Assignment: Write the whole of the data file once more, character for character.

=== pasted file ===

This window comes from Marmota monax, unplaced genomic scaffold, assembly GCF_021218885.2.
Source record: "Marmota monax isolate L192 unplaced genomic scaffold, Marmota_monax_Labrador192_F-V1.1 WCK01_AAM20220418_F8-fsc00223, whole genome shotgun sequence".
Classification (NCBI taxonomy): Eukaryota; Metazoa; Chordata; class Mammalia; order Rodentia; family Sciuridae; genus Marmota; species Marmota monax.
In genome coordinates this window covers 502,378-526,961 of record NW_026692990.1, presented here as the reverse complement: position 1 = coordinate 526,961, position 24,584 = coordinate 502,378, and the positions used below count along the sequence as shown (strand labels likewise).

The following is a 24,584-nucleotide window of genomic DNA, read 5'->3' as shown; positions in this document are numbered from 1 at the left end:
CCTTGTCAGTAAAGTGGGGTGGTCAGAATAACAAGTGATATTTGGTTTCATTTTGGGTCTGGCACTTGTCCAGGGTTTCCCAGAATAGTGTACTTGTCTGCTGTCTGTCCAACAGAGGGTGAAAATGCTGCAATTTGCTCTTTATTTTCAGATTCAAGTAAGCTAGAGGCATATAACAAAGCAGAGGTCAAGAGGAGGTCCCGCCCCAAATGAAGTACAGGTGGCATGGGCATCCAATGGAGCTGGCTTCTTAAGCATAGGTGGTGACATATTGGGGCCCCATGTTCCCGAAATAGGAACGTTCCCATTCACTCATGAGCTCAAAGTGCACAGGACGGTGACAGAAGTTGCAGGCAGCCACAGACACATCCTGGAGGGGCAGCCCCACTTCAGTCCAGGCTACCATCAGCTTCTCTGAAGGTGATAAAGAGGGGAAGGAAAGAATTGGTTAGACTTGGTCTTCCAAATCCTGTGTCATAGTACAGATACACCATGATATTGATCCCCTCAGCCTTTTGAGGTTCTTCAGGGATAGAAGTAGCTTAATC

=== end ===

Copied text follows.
This window comes from Marmota monax, unplaced genomic scaffold, assembly GCF_021218885.2.
Source record: "Marmota monax isolate L192 unplaced genomic scaffold, Marmota_monax_Labrador192_F-V1.1 WCK01_AAM20220418_F8-fsc00223, whole genome shotgun sequence".
Classification (NCBI taxonomy): Eukaryota; Metazoa; Chordata; class Mammalia; order Rodentia; family Sciuridae; genus Marmota; species Marmota monax.
In genome coordinates this window covers 502,378-526,961 of record NW_026692990.1, presented here as the reverse complement: position 1 = coordinate 526,961, position 24,584 = coordinate 502,378, and the positions used below count along the sequence as shown (strand labels likewise).

The following is a 24,584-nucleotide window of genomic DNA, read 5'->3' as shown; positions in this document are numbered from 1 at the left end:
CCTTGTCAGTAAAGTGGGGTGGTCAGAATAACAAGTGATATTTGGTTTCATTTTGGGTCTGGCACTTGTCCAGGGTTTCCCAGAATAGTGTACTTGTCTGCTGTCTGTCCAACAGAGGGTGAAAATGCTGCAATTTGCTCTTTATTTTCAGATTCAAGTAAGCTAGAGGCATATAACAAAGCAGAGGTCAAGAGGAGGTCCCGCCCCAAATGAAGTACAGGTGGCATGGGCATCCAATGGAGCTGGCTTCTTAAGCATAGGTGGTGACATATTGGGGCCCCATGTTCCCGAAATAGGAACGTTCCCATTCACTCATGAGCTCAAAGTGCACAGGACGGTGACAGAAGTTGCAGGCAGCCACAGACACATCCTGGAGGGGCAGCCCCACTTCAGTCCAGGCTACCATCAGCTTCTCTGAAGGTGATAAAGAGGGGAAGGAAAGAATTGGTTAGACTTGGTCTTCCAAATCCTGTGTCATAGTACAGATACACCATGATATTGATCCCCTCAGCCTTTTGAGGTTCTTCAGGGATAGAAGTAGCTTAATC